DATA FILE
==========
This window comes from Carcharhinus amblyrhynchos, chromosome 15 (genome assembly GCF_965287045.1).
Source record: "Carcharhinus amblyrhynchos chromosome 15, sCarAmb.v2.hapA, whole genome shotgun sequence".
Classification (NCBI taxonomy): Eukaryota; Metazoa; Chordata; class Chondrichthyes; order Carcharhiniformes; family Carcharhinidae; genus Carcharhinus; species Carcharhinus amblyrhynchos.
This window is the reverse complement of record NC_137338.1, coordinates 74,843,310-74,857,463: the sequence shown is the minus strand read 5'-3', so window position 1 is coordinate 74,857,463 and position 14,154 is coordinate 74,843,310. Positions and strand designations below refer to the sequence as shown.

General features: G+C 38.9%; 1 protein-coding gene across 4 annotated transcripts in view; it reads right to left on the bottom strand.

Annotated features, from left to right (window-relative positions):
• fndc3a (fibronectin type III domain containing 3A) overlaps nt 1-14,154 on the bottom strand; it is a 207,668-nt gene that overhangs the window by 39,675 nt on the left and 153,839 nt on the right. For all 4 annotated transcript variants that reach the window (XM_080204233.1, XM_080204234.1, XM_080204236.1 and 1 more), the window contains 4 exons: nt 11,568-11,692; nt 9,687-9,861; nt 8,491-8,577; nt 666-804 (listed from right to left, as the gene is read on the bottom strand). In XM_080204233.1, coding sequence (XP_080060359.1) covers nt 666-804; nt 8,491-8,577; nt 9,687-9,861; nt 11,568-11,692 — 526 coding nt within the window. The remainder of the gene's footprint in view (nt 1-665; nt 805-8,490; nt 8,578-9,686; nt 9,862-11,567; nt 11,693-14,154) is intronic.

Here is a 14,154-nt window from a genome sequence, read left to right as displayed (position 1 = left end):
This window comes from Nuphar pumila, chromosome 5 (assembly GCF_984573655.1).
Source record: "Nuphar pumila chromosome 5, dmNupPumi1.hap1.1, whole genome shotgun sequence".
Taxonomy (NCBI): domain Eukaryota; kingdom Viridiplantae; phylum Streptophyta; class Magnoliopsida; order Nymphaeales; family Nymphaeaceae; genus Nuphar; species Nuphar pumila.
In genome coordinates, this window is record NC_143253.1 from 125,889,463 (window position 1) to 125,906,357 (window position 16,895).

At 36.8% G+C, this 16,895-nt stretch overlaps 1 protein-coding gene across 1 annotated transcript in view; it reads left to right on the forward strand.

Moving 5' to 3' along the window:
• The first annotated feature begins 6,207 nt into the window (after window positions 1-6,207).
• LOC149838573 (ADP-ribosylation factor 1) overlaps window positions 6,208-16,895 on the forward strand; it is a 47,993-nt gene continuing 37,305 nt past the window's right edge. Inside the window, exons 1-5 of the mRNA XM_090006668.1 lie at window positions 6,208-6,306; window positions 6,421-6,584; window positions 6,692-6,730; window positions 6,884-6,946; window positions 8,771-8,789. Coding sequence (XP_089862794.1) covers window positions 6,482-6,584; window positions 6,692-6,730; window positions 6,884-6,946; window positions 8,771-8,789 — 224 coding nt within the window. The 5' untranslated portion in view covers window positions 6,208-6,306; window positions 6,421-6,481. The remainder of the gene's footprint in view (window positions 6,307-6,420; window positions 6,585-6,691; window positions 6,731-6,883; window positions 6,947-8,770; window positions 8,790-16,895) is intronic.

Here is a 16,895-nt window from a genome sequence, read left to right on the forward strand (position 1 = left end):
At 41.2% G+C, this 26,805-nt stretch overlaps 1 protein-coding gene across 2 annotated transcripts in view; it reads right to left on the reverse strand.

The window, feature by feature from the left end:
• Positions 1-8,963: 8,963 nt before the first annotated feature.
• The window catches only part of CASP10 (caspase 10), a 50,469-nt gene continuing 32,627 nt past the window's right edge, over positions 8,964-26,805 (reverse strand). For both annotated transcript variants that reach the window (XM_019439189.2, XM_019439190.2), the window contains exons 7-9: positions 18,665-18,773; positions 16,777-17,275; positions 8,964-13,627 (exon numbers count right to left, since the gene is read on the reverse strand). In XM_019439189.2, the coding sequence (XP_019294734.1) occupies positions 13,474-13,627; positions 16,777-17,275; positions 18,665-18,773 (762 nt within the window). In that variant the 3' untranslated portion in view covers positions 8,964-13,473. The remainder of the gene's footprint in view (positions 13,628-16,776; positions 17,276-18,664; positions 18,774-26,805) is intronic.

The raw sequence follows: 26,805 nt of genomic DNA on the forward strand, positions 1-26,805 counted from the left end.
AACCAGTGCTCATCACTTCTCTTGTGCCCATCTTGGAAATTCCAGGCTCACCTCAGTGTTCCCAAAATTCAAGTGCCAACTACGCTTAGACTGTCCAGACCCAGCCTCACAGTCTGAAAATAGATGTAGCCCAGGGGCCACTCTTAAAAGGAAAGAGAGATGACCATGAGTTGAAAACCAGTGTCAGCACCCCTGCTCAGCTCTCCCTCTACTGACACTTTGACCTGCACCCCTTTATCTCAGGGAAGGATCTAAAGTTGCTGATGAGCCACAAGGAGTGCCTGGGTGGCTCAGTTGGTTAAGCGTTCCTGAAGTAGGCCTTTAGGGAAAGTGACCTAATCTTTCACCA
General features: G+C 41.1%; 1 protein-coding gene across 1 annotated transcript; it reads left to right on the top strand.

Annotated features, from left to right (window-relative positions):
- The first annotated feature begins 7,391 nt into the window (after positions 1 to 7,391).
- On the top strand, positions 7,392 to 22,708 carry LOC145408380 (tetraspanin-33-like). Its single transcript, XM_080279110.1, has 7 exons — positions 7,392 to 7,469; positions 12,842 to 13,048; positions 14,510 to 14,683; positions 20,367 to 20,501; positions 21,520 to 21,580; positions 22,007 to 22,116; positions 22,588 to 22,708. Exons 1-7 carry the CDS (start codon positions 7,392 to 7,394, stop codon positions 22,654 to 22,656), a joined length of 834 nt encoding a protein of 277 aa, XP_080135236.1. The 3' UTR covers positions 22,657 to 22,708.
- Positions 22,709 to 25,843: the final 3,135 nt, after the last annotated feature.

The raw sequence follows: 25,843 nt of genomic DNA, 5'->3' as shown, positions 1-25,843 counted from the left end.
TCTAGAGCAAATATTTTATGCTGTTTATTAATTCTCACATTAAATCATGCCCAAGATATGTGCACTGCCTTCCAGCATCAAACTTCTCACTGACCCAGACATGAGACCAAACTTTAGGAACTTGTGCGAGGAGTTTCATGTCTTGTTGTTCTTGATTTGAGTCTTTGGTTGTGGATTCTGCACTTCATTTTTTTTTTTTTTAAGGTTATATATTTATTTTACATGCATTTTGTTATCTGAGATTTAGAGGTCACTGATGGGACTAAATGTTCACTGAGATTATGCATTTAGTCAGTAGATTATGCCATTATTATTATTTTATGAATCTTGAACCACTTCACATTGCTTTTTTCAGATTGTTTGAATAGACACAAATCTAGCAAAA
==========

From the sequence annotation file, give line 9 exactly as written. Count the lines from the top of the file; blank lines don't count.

This window comes from Nuphar pumila, chromosome 5 (assembly GCF_984573655.1).